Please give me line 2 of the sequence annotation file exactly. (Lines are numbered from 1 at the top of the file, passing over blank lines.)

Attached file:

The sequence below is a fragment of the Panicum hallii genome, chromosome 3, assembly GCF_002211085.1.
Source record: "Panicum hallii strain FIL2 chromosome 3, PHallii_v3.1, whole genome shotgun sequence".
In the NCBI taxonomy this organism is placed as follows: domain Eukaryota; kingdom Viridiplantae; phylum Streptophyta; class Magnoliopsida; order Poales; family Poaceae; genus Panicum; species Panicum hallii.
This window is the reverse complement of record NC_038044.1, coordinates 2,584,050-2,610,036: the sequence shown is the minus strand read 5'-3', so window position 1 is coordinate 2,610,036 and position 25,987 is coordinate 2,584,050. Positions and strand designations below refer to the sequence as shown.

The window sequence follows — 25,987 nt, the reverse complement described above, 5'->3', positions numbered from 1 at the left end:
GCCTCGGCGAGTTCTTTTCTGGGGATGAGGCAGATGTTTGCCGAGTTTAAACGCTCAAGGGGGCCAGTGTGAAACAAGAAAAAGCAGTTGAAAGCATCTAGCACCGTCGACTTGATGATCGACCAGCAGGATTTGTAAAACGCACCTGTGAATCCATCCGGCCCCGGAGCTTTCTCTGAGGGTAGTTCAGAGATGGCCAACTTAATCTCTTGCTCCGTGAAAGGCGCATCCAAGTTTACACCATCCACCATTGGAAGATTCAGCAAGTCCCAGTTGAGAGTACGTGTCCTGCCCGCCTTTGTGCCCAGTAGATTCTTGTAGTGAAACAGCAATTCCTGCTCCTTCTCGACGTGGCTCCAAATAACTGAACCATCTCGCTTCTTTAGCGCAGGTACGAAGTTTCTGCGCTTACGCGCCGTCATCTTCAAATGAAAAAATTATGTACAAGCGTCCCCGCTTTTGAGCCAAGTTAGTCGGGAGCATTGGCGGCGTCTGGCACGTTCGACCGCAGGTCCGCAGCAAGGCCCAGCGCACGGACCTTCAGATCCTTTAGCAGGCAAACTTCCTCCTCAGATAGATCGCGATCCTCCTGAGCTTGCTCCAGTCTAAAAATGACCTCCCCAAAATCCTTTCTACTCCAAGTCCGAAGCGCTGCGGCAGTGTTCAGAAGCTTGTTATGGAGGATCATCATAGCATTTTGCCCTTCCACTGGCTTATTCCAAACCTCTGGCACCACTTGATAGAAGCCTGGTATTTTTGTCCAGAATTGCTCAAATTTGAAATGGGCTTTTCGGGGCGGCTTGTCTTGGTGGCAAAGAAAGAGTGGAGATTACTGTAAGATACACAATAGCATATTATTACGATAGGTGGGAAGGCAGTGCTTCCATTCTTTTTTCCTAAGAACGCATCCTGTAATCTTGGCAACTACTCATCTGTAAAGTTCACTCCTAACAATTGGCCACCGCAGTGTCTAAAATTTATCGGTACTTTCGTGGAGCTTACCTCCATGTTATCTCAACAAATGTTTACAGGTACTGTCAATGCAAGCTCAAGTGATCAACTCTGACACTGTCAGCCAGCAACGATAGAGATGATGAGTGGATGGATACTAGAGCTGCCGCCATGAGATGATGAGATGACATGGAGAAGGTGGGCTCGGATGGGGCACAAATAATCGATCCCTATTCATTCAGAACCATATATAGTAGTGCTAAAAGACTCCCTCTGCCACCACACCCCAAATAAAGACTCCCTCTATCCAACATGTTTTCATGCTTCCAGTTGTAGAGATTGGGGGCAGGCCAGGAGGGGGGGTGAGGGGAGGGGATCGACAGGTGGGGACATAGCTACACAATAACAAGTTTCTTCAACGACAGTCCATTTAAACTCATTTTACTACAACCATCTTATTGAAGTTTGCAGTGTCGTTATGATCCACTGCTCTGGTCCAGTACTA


Source record: "Panicum hallii strain FIL2 chromosome 3, PHallii_v3.1, whole genome shotgun sequence".